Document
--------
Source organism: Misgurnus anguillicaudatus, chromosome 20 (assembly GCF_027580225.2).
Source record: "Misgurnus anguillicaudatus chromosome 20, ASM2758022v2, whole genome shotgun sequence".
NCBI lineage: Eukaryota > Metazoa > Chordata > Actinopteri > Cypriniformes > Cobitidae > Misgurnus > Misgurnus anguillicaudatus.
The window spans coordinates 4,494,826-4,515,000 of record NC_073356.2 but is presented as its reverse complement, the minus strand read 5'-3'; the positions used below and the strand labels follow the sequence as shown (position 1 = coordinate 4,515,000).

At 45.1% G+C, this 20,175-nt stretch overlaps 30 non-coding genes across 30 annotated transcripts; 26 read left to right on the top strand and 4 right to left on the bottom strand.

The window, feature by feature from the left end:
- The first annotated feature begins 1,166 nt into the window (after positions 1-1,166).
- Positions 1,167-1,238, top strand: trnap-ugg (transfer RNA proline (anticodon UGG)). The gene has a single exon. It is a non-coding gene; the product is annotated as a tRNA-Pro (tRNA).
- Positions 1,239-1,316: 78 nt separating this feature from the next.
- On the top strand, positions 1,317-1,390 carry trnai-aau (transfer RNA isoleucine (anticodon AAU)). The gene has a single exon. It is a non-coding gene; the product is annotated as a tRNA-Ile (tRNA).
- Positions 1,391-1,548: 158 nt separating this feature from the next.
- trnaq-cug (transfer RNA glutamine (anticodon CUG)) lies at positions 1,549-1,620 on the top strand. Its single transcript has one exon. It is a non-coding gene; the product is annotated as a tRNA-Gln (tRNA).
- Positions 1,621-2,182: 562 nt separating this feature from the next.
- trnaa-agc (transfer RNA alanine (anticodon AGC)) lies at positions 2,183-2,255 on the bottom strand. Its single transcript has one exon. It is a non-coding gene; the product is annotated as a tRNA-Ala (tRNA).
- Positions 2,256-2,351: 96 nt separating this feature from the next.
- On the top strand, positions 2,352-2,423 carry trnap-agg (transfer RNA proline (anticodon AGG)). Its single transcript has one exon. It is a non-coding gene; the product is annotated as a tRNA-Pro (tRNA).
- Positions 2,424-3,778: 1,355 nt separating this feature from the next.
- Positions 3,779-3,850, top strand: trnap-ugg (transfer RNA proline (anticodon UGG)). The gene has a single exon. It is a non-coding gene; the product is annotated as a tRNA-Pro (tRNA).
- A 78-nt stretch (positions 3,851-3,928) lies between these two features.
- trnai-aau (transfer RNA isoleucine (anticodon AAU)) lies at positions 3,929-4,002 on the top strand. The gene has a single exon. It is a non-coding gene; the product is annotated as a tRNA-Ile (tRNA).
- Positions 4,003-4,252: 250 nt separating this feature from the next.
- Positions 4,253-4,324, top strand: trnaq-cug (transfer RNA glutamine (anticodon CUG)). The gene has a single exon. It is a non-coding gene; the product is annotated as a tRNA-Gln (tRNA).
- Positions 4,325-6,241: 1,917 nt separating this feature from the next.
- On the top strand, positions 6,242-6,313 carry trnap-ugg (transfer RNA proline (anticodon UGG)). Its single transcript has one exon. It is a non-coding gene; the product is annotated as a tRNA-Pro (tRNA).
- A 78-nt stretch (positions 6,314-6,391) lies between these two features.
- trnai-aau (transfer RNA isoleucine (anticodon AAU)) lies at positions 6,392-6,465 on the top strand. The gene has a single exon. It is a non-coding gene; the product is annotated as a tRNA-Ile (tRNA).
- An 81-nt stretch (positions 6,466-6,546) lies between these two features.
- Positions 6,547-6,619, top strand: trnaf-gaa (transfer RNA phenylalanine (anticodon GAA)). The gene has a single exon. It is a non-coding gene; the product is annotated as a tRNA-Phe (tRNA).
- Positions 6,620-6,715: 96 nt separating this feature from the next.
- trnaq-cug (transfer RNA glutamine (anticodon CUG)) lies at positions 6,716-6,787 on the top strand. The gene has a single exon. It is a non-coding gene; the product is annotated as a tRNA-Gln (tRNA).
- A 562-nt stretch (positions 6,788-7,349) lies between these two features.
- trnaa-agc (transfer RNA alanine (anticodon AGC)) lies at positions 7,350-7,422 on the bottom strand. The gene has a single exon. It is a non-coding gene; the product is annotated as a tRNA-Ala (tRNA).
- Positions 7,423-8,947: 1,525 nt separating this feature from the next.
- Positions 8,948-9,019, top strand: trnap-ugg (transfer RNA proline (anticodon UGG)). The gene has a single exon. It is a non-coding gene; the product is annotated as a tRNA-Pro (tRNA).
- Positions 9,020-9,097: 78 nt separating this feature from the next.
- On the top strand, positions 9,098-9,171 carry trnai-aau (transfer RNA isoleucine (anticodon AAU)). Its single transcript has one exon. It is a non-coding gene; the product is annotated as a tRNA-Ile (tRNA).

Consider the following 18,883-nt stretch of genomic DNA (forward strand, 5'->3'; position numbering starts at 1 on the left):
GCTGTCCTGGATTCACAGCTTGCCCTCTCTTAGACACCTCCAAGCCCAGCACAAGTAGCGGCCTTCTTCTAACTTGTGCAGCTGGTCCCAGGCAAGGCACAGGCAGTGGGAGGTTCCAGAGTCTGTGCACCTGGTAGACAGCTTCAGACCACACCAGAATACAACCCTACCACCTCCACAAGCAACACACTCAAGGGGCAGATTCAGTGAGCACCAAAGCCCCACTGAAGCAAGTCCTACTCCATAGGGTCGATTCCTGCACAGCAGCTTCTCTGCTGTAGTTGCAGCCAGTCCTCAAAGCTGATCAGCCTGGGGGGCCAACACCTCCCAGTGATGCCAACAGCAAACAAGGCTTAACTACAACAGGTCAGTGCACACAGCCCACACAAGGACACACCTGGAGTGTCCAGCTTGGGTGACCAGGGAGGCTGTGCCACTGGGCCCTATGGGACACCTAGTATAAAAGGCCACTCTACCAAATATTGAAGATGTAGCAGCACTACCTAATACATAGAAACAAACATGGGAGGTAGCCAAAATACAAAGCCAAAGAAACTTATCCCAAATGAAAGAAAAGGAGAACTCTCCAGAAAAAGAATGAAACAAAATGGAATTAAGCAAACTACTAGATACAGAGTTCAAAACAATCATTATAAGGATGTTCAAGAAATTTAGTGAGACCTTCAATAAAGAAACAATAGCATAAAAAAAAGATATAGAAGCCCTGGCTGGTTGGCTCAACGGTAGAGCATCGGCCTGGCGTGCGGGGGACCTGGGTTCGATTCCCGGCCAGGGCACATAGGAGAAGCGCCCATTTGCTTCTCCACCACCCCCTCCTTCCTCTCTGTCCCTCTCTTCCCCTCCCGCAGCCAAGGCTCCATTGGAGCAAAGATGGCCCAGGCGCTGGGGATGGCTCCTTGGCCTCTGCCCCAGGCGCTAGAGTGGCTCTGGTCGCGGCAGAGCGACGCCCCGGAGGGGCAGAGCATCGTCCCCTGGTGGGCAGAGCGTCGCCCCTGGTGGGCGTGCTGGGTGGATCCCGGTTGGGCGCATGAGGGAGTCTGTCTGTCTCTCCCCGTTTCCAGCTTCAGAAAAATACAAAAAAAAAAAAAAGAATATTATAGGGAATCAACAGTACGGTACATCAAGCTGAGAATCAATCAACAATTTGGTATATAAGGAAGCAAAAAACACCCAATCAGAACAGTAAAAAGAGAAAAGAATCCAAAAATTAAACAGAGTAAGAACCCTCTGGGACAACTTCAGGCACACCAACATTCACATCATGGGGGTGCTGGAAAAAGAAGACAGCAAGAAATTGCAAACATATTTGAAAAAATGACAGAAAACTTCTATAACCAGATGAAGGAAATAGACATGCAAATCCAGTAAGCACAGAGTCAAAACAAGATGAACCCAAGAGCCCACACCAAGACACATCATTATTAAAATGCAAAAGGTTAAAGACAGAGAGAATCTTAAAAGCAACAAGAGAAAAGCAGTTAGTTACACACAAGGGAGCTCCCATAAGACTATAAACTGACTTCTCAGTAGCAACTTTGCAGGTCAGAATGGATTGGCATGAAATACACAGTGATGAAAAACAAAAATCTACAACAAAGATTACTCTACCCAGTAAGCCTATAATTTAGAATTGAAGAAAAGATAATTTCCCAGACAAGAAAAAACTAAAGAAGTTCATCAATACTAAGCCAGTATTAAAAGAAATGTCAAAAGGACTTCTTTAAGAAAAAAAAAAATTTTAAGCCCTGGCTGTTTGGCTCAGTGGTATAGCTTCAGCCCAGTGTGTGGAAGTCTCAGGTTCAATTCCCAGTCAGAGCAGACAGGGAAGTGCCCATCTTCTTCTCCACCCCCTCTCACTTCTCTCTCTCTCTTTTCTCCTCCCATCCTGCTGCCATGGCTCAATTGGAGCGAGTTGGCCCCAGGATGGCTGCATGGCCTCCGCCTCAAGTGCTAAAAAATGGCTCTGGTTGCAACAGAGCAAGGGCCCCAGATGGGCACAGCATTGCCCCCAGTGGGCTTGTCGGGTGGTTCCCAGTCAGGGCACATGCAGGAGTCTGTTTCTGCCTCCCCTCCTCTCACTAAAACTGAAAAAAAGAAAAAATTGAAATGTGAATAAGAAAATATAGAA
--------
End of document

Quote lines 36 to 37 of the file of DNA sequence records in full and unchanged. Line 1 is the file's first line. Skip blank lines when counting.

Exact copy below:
- On the top strand, positions 9,098-9,171 carry trnai-aau (transfer RNA isoleucine (anticodon AAU)). Its single transcript has one exon. It is a non-coding gene; the product is annotated as a tRNA-Ile (tRNA).

Consider the following 18,883-nt stretch of genomic DNA (forward strand, 5'->3'; position numbering starts at 1 on the left):